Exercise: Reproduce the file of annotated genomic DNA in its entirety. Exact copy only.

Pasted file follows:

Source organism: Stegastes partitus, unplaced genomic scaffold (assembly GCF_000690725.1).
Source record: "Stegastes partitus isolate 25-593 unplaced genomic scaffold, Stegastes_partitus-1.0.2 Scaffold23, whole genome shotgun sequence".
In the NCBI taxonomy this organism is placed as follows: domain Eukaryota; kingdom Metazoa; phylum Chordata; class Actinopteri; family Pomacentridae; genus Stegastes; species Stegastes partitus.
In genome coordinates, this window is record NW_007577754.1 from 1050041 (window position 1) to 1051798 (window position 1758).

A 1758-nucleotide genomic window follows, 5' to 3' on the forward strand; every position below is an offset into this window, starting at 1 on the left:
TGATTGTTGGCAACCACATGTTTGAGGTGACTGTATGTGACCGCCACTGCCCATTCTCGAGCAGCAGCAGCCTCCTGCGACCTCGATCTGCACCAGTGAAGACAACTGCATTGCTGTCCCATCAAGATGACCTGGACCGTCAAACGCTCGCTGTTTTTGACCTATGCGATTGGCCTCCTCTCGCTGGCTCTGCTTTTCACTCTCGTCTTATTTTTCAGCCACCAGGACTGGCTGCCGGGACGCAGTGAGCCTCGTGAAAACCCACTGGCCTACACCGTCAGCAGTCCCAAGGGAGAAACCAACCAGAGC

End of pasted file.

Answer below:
Source organism: Stegastes partitus, unplaced genomic scaffold (assembly GCF_000690725.1).
Source record: "Stegastes partitus isolate 25-593 unplaced genomic scaffold, Stegastes_partitus-1.0.2 Scaffold23, whole genome shotgun sequence".
In the NCBI taxonomy this organism is placed as follows: domain Eukaryota; kingdom Metazoa; phylum Chordata; class Actinopteri; family Pomacentridae; genus Stegastes; species Stegastes partitus.
In genome coordinates, this window is record NW_007577754.1 from 1050041 (window position 1) to 1051798 (window position 1758).

A 1758-nucleotide genomic window follows, 5' to 3' on the forward strand; every position below is an offset into this window, starting at 1 on the left:
TGATTGTTGGCAACCACATGTTTGAGGTGACTGTATGTGACCGCCACTGCCCATTCTCGAGCAGCAGCAGCCTCCTGCGACCTCGATCTGCACCAGTGAAGACAACTGCATTGCTGTCCCATCAAGATGACCTGGACCGTCAAACGCTCGCTGTTTTTGACCTATGCGATTGGCCTCCTCTCGCTGGCTCTGCTTTTCACTCTCGTCTTATTTTTCAGCCACCAGGACTGGCTGCCGGGACGCAGTGAGCCTCGTGAAAACCCACTGGCCTACACCGTCAGCAGTCCCAAGGGAGAAACCAACCAGAGC